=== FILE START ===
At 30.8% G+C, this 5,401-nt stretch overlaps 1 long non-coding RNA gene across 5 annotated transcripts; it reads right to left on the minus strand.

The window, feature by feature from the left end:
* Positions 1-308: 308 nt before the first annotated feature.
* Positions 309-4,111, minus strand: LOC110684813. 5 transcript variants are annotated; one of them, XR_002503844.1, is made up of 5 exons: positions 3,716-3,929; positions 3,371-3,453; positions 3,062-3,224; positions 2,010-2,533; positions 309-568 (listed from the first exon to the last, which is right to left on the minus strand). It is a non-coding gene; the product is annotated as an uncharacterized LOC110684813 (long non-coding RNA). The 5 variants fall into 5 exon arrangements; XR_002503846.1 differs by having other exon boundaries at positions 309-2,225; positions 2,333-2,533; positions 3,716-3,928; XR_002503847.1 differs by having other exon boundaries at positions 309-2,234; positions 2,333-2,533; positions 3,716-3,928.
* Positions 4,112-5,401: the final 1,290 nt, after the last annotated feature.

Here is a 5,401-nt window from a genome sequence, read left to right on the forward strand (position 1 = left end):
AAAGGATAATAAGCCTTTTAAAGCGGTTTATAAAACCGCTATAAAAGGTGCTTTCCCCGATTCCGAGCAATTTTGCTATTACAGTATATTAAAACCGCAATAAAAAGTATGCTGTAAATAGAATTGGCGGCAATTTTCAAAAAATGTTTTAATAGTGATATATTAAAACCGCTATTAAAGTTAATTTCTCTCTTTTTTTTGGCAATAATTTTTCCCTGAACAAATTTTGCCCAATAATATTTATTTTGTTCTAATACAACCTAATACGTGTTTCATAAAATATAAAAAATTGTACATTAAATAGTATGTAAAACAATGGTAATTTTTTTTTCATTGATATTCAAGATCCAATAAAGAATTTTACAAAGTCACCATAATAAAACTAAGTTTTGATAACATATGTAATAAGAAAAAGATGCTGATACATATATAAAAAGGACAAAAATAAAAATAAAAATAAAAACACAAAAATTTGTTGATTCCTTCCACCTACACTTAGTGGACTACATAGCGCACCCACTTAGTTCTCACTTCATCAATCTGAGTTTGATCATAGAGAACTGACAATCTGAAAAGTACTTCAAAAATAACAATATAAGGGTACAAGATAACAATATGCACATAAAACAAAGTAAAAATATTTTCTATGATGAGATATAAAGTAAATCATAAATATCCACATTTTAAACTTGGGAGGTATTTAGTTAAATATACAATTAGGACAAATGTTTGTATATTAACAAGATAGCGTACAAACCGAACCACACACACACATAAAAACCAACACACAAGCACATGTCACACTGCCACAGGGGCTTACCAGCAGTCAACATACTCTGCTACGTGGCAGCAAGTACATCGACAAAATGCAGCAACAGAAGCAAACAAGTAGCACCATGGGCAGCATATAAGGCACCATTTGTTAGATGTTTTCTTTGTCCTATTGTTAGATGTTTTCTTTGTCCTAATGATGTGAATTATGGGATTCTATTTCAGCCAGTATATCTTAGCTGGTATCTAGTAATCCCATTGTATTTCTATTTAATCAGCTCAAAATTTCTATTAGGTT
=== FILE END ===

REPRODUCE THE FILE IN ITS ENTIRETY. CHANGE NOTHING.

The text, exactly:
At 30.8% G+C, this 5,401-nt stretch overlaps 1 long non-coding RNA gene across 5 annotated transcripts; it reads right to left on the minus strand.

The window, feature by feature from the left end:
* Positions 1-308: 308 nt before the first annotated feature.
* Positions 309-4,111, minus strand: LOC110684813. 5 transcript variants are annotated; one of them, XR_002503844.1, is made up of 5 exons: positions 3,716-3,929; positions 3,371-3,453; positions 3,062-3,224; positions 2,010-2,533; positions 309-568 (listed from the first exon to the last, which is right to left on the minus strand). It is a non-coding gene; the product is annotated as an uncharacterized LOC110684813 (long non-coding RNA). The 5 variants fall into 5 exon arrangements; XR_002503846.1 differs by having other exon boundaries at positions 309-2,225; positions 2,333-2,533; positions 3,716-3,928; XR_002503847.1 differs by having other exon boundaries at positions 309-2,234; positions 2,333-2,533; positions 3,716-3,928.
* Positions 4,112-5,401: the final 1,290 nt, after the last annotated feature.

Here is a 5,401-nt window from a genome sequence, read left to right on the forward strand (position 1 = left end):
AAAGGATAATAAGCCTTTTAAAGCGGTTTATAAAACCGCTATAAAAGGTGCTTTCCCCGATTCCGAGCAATTTTGCTATTACAGTATATTAAAACCGCAATAAAAAGTATGCTGTAAATAGAATTGGCGGCAATTTTCAAAAAATGTTTTAATAGTGATATATTAAAACCGCTATTAAAGTTAATTTCTCTCTTTTTTTTGGCAATAATTTTTCCCTGAACAAATTTTGCCCAATAATATTTATTTTGTTCTAATACAACCTAATACGTGTTTCATAAAATATAAAAAATTGTACATTAAATAGTATGTAAAACAATGGTAATTTTTTTTTCATTGATATTCAAGATCCAATAAAGAATTTTACAAAGTCACCATAATAAAACTAAGTTTTGATAACATATGTAATAAGAAAAAGATGCTGATACATATATAAAAAGGACAAAAATAAAAATAAAAATAAAAACACAAAAATTTGTTGATTCCTTCCACCTACACTTAGTGGACTACATAGCGCACCCACTTAGTTCTCACTTCATCAATCTGAGTTTGATCATAGAGAACTGACAATCTGAAAAGTACTTCAAAAATAACAATATAAGGGTACAAGATAACAATATGCACATAAAACAAAGTAAAAATATTTTCTATGATGAGATATAAAGTAAATCATAAATATCCACATTTTAAACTTGGGAGGTATTTAGTTAAATATACAATTAGGACAAATGTTTGTATATTAACAAGATAGCGTACAAACCGAACCACACACACACATAAAAACCAACACACAAGCACATGTCACACTGCCACAGGGGCTTACCAGCAGTCAACATACTCTGCTACGTGGCAGCAAGTACATCGACAAAATGCAGCAACAGAAGCAAACAAGTAGCACCATGGGCAGCATATAAGGCACCATTTGTTAGATGTTTTCTTTGTCCTATTGTTAGATGTTTTCTTTGTCCTAATGATGTGAATTATGGGATTCTATTTCAGCCAGTATATCTTAGCTGGTATCTAGTAATCCCATTGTATTTCTATTTAATCAGCTCAAAATTTCTATTAGGTT